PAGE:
Discontent and its Civilizations: Dispatches from Lahore, New York, and London
In both his internationally bestselling fiction and his wide-ranging journalism, Mohsin Hamid has earned a reputation as a "master critic of the modern global condition" (Foreig ...more
These essays were much more than that. Hamid surprised and delighted me with his political section at the end in which he shares with ...more
The essays are divided into topics of life, art and politics. In the first you learn about Hamid, his "water lily life" and how he chose to return to Pakistan. Having read this novels the essays on art were of interest. He ...more
Here he covers a wide range of subjects in his quiet, thoughtful style, including how he approached his writing and what he aimed to achieve. An added bonus was I learnt a fa ...more
Oddly speaking, the articles narrated in the book are a good relatable read ... Atleast for me!! It's like a lot of times what Hamid is writing or feeling is exactly what I felt in that moment in my life (aka Pakistan's colourful history) !!
But in the end, it is not possible to champion national greatness and human equality at the same time. p141
The message is clear. Speaking out against the problem means you become the problem, so you had better be quiet. p145
I am glad that MH refuses to be quiet and look forward to his next effort.
After reading The Reluctant Fundamentalist, a novel that gripped me in the same way Albert Camus had (Hamid’s novel is written in a similar 2nd-person style as Camus’s The Fall), I became an admirer of Mohsin Hamid’s fiction. However, I was never fortunate enough to encounter any of his nonfiction writing. Finding Discontent and Its Civilization (a pun on a canonical work by Sigmund Freud that’s still inflicted on first-year college students t ...more
GLOBALIZATION IS A brutal phenomenon. It brings us mass displacement, wars, terrorism, unchecked financial capitalism, inequality, xenophobia, climate change. But if globalization is capable of holding out any f ...more
I've read Mohsin Hamid's debut fiction novel 'Moth Smoke' previously.
Honestly speaking, I couldn't really get into the story back then. There were only a few elements that I enjoyed.
'Discontent and its Civilizations' explains Hamid's real life encounters. He has described how his life has changed while travelling from Lahore to NY, London and then back to Lahore. During this journey, Hamid has seen immense changes in his own perspective and persona ...more
Hamid writes with a fluid, dynamic tone; his writing is full of humanity and character and his stories and opinions kept me engaged despite my novice understanding of political relationships in the East. I happen to wholeheartedly agree with the sentiments voiced in h ...more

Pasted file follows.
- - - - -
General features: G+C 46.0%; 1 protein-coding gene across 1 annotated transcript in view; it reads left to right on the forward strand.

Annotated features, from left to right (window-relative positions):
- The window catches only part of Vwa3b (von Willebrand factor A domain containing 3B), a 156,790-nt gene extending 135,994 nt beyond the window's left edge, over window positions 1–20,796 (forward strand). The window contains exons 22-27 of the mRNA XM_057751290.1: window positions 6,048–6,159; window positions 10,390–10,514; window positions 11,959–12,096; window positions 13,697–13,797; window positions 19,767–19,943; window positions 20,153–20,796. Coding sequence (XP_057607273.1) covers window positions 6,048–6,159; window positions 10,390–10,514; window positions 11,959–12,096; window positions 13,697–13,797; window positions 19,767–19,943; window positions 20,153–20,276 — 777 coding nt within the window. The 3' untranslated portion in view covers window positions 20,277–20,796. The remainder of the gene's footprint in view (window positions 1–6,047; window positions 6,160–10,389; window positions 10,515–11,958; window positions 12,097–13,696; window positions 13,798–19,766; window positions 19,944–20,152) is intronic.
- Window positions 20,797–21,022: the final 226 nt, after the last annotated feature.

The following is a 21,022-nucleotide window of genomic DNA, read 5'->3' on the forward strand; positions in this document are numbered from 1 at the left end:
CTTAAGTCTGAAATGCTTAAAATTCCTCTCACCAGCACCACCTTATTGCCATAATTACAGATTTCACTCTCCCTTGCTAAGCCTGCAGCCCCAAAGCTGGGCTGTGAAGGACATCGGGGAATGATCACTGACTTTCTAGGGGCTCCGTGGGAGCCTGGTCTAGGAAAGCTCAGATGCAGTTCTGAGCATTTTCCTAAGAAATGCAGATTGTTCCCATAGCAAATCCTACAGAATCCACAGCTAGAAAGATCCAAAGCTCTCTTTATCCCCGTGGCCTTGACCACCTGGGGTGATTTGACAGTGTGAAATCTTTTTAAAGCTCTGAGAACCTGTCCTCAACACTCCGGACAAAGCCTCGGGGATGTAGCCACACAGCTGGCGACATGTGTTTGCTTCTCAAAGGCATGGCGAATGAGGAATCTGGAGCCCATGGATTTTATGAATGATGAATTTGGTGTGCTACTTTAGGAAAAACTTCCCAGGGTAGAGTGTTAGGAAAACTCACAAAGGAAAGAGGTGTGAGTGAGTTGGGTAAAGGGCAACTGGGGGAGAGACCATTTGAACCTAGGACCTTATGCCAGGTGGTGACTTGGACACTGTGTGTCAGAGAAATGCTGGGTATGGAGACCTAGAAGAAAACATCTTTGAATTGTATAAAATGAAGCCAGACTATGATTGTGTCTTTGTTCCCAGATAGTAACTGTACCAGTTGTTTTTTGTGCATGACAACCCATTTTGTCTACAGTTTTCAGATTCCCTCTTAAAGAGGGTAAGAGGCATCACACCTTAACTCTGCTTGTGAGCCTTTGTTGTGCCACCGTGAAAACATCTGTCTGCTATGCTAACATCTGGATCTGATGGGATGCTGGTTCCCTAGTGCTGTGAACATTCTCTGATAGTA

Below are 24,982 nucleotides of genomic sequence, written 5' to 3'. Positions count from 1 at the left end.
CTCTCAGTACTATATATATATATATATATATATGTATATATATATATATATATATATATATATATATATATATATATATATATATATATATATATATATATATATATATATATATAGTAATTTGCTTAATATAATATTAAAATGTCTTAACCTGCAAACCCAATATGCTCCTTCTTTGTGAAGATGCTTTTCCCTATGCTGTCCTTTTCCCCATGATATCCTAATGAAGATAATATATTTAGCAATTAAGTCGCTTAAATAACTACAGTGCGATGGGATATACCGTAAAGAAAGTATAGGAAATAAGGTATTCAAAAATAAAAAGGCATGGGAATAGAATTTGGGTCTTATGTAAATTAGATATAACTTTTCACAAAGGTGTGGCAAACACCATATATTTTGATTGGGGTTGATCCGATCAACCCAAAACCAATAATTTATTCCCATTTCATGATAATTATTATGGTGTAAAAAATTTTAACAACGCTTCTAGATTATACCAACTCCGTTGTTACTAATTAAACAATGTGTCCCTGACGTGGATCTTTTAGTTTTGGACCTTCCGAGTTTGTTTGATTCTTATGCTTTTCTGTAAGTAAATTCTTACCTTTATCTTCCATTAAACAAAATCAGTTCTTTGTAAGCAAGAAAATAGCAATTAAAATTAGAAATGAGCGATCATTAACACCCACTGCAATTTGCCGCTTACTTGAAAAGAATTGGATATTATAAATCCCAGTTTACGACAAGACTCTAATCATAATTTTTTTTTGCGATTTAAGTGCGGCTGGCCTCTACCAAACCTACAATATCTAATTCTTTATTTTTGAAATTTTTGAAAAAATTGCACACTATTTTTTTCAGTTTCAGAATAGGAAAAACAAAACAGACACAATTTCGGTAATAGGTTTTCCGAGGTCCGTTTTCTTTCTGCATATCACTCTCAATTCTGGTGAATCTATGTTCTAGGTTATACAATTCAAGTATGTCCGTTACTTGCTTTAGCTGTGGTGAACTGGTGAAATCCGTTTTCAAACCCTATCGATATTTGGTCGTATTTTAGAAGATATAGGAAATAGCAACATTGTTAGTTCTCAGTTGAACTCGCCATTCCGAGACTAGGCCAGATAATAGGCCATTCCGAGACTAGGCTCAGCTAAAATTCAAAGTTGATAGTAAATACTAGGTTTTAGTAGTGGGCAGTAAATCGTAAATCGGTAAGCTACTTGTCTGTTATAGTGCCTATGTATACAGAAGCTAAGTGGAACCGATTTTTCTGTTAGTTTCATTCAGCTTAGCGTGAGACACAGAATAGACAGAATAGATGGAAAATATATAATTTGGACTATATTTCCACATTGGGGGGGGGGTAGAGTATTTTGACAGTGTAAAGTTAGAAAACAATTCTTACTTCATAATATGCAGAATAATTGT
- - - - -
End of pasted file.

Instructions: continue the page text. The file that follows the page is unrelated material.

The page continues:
The book is a collection of articles and writings of Hamid which have been published over the period of late 90's to the 00's, and when read together act like a biography of the author and his observations about religion, geo-politics, fatherhood, and everything else under the sun. The individual chapters are sho ...more
It's a compact volume of pieces, only about 200 pages, and the essays the ...more
I began reading this book without any pre-conceived notions or ideas as I wanted to just bask in his words and ideologies. I didn’t want my own thoughts to overlap his and ...more
“The United States needs to address this contradiction. It seeks to stand for national greatness and human equality. Yet its greatness is in part built upon the denial of the equality of others outside its borders” (141).
Learned a bit from another perspective and how small things stick wi ...more
Hamid is focused on his native Pakistan, looking at the young country and its relation to the world from New York, London and Lahore, having called all three places home in the fifteen years that span this collection. He begins with an anecdote about a ...more
To tell the truth, the only reason I picked up this book in the first place was because the author was famous for having written The Reluctant Fundamentalist which went on to become a major motion picture. Otherwise, a book with a title like that would have been easily glossed over.
The book has been divided by essays into three parts - Life, Art and Politics. It's difficult to choose which part I liked the most. But yes, I found the first two parts more easy to...more
His writing has been featured on bestseller lists, adapted for the cinema, shortlisted for the Man Booker Prize, selected as winner or finalist of twenty awards, and translated into thir ...more